17 When he had said these things, all his adversaries were humiliated, but the whole crowd was rejoicing over all the glorious things he was doing.

The Parables of the Mustard Seed and of the Leaven

18 He said, therefore, “What is the kingdom of God like, and what can I compare it to? 19 It’s like a mustard seed that a man took and sowed in his garden. It grew and became a tree, and the birds of the sky nested in its branches.”

20 Again he said, “What can I compare the kingdom of God to? 21 It’s like leaven[g] that a woman took and mixed into fifty pounds[h] of flour until all of it was leavened.”

The Narrow Way

22 He went through one town and village after another, teaching and making his way to Jerusalem. 23 “Lord,” someone asked him, “are only a few people going to be saved?”

He said to them, 24 “Make every effort to enter through the narrow door, because I tell you, many will try to enter and won’t be able 25 once the homeowner gets up and shuts the door. Then you will stand outside and knock on the door, saying, ‘Lord, open up for us!’ He will answer you, ‘I don’t know you or where you’re from.’ 26 Then you will say, ‘We ate and drank in your presence, and you taught in our streets.’ 27 But he will say, ‘I tell you, I don’t know you or where you’re from. Get away from me, all you evildoers!’ 28 There will be weeping and gnashing of teeth in that place, when you see Abraham, Isaac, Jacob, and all the prophets in the kingdom of God, but yourselves thrown out. 29 They will come from east and west, from north and south, to share the banquet[i] in the kingdom of God. 30 Note this: Some who are last will be first, and some who are first will be last.”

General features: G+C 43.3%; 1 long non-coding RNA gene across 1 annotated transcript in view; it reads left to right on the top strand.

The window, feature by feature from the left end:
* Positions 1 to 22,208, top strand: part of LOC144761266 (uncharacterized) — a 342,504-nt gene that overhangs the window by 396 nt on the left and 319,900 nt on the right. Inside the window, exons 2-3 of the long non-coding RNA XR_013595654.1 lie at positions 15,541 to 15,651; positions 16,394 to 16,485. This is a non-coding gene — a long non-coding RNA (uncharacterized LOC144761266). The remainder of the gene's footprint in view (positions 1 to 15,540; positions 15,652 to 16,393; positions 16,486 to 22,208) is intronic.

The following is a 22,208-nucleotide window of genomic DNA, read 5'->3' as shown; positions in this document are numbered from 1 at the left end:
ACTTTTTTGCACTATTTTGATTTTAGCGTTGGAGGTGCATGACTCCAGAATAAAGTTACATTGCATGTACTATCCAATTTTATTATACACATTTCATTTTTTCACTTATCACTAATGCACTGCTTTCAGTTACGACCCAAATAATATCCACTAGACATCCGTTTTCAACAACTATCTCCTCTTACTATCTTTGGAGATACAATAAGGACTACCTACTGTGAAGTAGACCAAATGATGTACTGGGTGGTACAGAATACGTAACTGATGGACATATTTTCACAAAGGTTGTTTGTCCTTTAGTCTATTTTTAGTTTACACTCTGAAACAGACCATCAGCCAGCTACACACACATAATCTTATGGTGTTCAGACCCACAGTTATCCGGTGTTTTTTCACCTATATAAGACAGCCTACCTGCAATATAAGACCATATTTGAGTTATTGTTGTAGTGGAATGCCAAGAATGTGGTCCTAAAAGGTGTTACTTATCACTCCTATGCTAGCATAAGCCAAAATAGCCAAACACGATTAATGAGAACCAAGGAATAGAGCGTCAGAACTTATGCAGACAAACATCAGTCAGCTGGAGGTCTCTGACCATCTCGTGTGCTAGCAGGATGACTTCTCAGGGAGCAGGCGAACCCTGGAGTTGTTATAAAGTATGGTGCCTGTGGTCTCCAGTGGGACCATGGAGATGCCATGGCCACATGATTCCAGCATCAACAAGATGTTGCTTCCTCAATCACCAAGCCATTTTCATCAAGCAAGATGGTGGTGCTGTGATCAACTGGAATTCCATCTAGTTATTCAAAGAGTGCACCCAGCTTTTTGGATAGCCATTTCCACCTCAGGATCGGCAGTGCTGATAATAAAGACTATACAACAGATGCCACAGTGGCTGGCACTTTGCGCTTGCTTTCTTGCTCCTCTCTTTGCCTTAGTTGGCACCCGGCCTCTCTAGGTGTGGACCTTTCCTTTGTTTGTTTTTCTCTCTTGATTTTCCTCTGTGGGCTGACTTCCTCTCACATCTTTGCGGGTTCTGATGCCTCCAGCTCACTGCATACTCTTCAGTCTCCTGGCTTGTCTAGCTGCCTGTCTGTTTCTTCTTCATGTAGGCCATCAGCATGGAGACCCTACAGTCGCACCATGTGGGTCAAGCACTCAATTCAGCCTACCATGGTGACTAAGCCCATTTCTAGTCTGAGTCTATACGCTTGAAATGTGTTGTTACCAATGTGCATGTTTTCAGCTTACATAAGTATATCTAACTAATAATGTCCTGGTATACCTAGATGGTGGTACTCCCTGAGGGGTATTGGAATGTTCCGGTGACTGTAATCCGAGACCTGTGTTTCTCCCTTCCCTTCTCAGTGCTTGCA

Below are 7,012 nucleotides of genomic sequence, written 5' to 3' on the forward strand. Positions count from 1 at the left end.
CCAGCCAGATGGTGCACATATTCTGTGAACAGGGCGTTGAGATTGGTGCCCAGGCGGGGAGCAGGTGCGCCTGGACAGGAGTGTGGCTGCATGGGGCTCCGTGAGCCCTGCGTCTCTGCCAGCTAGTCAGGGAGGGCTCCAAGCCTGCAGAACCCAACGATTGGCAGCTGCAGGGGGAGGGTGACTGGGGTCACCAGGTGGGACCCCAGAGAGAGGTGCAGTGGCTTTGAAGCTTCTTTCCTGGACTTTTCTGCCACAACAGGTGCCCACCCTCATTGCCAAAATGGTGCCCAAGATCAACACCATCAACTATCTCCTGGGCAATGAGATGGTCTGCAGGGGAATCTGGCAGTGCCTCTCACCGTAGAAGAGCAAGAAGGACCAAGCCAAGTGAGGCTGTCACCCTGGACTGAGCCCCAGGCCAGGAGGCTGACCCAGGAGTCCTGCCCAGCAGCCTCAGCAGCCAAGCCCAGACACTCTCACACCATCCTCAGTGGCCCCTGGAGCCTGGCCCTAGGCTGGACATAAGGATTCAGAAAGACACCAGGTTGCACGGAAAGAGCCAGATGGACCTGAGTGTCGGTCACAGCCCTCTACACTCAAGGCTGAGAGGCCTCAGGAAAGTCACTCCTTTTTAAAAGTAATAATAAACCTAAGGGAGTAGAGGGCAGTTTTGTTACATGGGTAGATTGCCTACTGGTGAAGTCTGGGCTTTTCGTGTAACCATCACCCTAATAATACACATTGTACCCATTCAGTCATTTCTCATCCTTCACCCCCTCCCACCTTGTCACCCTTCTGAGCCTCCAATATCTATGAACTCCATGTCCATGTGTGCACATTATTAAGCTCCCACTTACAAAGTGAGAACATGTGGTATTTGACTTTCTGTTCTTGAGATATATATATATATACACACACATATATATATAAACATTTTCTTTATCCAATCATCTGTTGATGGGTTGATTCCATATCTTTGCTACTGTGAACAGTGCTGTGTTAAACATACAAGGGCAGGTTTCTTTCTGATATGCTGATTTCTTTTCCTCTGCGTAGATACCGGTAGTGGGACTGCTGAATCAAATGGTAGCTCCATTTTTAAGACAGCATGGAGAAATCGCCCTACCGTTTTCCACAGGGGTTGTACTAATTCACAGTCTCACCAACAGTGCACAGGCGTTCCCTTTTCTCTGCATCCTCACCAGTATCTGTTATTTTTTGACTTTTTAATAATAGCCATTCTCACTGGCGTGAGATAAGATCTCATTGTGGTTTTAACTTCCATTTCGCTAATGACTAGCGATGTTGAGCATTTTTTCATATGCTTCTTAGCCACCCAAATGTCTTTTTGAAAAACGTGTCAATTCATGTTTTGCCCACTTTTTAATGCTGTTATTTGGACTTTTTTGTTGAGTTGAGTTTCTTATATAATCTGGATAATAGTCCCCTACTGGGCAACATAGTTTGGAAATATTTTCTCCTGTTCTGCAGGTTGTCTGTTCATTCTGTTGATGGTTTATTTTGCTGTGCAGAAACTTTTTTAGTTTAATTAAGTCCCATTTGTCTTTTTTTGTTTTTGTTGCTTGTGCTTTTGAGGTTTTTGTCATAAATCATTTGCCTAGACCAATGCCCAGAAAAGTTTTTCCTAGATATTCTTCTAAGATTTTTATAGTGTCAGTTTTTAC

Jesus and Herod Antipas

31 At that time some Pharisees came and told him, “Go, get out of here. Herod wants to kill you.”

32 He said to them, “Go tell that fox, ‘Look, I’m driving out demons and performing healings today and tomorrow, and on the third day I will complete my work.’[j] 33 Yet it is necessary that I travel today, tomorrow, and the next day, because it is not possible for a prophet to perish outside of Jerusalem.